Those looking into home ownership schemes should be aware that some major changes have taken place which haven’t been widely advertised. The big one is that First Buy equity loans have been phased out and replaced by Help to Buy equity loans. With these new loans, you will purchase your new build home with a deposit of at least 5%, a mortgage of at least 75%, and the remainder being paid by the government with an equity loan.
The Help to Buy loans are available to both the first time buyer and those seeking to move home for new build homes that have a value of up to £600.000. One of the terms and conditions of purchasing a home in this way is that you cannot sub-let the home while there is still an outstanding mortgage.
If you want to sell it, however, then that is no problem as the home is in your name and you are free to sell it whenever you want. You have to pay off the equity loan when you sell the house or when your mortgage comes to an end, whichever comes first. Another alternative is that you can pay back some, or all, of the equity loan without putting your home on the market.
If you want to make a partial payment, you can pay back either 10 or 20% of the total amount of the equity loan, as long as the loan equates to at least 10% of your homes value. If you want to pay back the loan in full then have a chat with your Home Buy agent and lender to make a special arrangement.
A typical example of how these loans work is as follows; the home you wish to purchase costs £200,000, you put down a 5% deposit of £10,000, get a 75% mortgage of £150,000, and the remaining 20% is covered by a £40,000 equity loan.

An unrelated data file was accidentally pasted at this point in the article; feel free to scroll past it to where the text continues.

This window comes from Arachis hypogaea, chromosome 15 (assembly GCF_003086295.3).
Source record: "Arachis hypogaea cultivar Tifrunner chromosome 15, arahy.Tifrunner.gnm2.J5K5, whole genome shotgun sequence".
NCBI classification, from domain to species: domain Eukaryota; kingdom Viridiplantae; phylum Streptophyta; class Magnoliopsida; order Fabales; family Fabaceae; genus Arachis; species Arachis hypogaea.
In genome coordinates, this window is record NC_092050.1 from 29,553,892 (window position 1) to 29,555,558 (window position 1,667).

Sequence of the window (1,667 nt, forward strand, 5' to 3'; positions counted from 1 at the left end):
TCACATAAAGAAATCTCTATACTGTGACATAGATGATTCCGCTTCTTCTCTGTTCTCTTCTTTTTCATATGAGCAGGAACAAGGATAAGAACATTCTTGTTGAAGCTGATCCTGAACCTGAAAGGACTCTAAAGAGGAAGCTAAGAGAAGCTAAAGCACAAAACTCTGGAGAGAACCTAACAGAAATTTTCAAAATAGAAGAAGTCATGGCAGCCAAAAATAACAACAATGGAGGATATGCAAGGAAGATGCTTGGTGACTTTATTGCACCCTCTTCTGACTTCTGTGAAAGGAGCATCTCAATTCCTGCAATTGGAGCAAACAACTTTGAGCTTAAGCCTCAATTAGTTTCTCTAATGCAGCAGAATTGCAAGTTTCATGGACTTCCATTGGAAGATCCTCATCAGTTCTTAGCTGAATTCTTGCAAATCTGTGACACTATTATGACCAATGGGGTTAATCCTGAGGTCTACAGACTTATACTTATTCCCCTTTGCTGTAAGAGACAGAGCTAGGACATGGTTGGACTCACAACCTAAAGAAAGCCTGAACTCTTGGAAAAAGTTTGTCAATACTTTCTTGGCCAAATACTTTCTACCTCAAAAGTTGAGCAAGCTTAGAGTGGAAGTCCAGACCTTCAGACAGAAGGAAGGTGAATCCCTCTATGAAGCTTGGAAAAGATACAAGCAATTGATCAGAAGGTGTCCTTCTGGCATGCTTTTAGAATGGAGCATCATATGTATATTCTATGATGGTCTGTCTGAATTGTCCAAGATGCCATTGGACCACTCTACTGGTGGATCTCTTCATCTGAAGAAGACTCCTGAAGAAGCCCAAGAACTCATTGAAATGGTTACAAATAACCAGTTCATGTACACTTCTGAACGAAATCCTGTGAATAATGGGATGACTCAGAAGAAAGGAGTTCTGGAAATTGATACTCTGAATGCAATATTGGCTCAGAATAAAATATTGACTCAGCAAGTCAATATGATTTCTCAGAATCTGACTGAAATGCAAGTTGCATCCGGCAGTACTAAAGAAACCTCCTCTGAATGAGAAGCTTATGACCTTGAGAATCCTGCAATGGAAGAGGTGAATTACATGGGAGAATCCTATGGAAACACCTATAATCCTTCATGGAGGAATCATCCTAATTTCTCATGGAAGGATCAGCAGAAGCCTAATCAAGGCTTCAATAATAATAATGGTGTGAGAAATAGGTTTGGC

If you then went on to sell this home for, say, £210,000, you would get back £168,000, which is 80% of your mortgage and the cash deposit, and the other 42% will be paid back on the loan (20%). You will then have to pay off your mortgage from the share of the money that you have received.
A big plus with equity loans is that you are not charged any fees during the first 5 years that you own your home. During the 6th year, you will be charged a fee which equates to 1.75% of the value of the loan then after this the fee will increase on a yearly basis.
The increase is decided by the use of the retail price index plus an extra 1%. Your Home Buy agent will make contact with you before the fees are due to start in order to set up monthly payments from your bank. You will then be sent a yearly loan statement, but bear in mind that these fees do not count towards the payback of your loan. If you would like to purchase a home using an equity loan then your first step is to find a Home Buy agent in the area you wish to live in.